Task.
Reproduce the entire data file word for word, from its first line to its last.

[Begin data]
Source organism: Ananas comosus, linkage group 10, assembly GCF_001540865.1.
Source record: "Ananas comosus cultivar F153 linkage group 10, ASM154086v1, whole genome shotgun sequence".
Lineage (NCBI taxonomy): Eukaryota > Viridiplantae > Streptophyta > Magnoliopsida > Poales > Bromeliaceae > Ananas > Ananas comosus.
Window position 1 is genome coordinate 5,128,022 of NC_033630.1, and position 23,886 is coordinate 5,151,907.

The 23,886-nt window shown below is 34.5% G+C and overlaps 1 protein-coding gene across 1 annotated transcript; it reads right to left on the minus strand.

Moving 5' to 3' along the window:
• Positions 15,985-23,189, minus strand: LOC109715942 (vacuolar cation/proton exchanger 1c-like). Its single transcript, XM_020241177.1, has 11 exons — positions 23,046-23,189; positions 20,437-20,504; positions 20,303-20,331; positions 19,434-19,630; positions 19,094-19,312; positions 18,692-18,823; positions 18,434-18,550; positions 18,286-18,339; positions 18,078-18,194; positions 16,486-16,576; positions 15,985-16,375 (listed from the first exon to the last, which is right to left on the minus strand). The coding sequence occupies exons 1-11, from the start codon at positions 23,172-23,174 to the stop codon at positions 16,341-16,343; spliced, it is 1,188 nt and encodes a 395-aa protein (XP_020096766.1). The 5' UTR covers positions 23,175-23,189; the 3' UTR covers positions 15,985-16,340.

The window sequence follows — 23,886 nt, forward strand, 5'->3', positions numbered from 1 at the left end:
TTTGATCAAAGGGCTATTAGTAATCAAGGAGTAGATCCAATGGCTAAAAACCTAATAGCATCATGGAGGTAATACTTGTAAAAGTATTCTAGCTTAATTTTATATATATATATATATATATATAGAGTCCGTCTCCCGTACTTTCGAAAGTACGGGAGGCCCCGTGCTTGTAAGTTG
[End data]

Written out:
Source organism: Ananas comosus, linkage group 10, assembly GCF_001540865.1.
Source record: "Ananas comosus cultivar F153 linkage group 10, ASM154086v1, whole genome shotgun sequence".
Lineage (NCBI taxonomy): Eukaryota > Viridiplantae > Streptophyta > Magnoliopsida > Poales > Bromeliaceae > Ananas > Ananas comosus.
Window position 1 is genome coordinate 5,128,022 of NC_033630.1, and position 23,886 is coordinate 5,151,907.

The 23,886-nt window shown below is 34.5% G+C and overlaps 1 protein-coding gene across 1 annotated transcript; it reads right to left on the minus strand.

Moving 5' to 3' along the window:
• Positions 15,985-23,189, minus strand: LOC109715942 (vacuolar cation/proton exchanger 1c-like). Its single transcript, XM_020241177.1, has 11 exons — positions 23,046-23,189; positions 20,437-20,504; positions 20,303-20,331; positions 19,434-19,630; positions 19,094-19,312; positions 18,692-18,823; positions 18,434-18,550; positions 18,286-18,339; positions 18,078-18,194; positions 16,486-16,576; positions 15,985-16,375 (listed from the first exon to the last, which is right to left on the minus strand). The coding sequence occupies exons 1-11, from the start codon at positions 23,172-23,174 to the stop codon at positions 16,341-16,343; spliced, it is 1,188 nt and encodes a 395-aa protein (XP_020096766.1). The 5' UTR covers positions 23,175-23,189; the 3' UTR covers positions 15,985-16,340.

The window sequence follows — 23,886 nt, forward strand, 5'->3', positions numbered from 1 at the left end:
TTTGATCAAAGGGCTATTAGTAATCAAGGAGTAGATCCAATGGCTAAAAACCTAATAGCATCATGGAGGTAATACTTGTAAAAGTATTCTAGCTTAATTTTATATATATATATATATATATATAGAGTCCGTCTCCCGTACTTTCGAAAGTACGGGAGGCCCCGTGCTTGTAAGTTG